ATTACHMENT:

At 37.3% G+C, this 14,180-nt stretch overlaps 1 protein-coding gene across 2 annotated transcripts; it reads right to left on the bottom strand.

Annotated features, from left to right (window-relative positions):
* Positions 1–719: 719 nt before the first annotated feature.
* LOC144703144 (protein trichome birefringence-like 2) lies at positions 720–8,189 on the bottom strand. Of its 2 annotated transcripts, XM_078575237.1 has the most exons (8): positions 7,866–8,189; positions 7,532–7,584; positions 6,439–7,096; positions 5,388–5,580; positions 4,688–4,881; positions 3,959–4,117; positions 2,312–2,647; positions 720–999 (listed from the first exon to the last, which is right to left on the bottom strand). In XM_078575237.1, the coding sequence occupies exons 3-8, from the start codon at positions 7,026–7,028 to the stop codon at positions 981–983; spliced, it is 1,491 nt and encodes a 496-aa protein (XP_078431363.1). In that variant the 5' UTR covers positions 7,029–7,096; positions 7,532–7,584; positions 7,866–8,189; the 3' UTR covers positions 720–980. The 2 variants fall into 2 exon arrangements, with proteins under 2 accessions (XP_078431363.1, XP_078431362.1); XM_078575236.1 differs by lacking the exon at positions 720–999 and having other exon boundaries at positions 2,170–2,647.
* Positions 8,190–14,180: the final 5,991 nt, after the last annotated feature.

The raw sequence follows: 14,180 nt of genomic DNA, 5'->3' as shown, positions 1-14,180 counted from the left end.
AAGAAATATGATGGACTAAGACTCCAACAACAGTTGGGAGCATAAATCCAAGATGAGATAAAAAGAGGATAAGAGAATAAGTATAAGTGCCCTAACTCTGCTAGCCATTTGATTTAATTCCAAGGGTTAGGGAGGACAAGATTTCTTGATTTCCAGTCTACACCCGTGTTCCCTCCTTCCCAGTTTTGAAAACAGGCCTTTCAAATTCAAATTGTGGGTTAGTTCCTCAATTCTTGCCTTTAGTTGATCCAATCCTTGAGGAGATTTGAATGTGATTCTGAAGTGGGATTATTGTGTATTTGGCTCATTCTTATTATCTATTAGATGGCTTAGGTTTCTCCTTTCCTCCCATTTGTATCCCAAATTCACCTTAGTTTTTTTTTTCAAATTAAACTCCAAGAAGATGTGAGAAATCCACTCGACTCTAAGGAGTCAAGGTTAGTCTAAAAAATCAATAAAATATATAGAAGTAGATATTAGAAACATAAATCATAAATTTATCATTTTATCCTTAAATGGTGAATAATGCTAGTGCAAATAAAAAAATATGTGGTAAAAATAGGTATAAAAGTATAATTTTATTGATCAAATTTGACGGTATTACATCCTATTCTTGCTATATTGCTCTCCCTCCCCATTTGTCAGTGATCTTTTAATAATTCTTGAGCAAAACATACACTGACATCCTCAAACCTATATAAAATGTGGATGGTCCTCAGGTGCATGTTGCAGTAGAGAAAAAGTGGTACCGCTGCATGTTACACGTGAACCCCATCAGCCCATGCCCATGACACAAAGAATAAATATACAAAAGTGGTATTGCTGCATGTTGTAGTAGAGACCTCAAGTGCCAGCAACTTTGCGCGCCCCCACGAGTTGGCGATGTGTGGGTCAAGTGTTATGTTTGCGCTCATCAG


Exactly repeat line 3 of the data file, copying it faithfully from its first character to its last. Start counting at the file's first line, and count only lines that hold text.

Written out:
* Positions 1–719: 719 nt before the first annotated feature.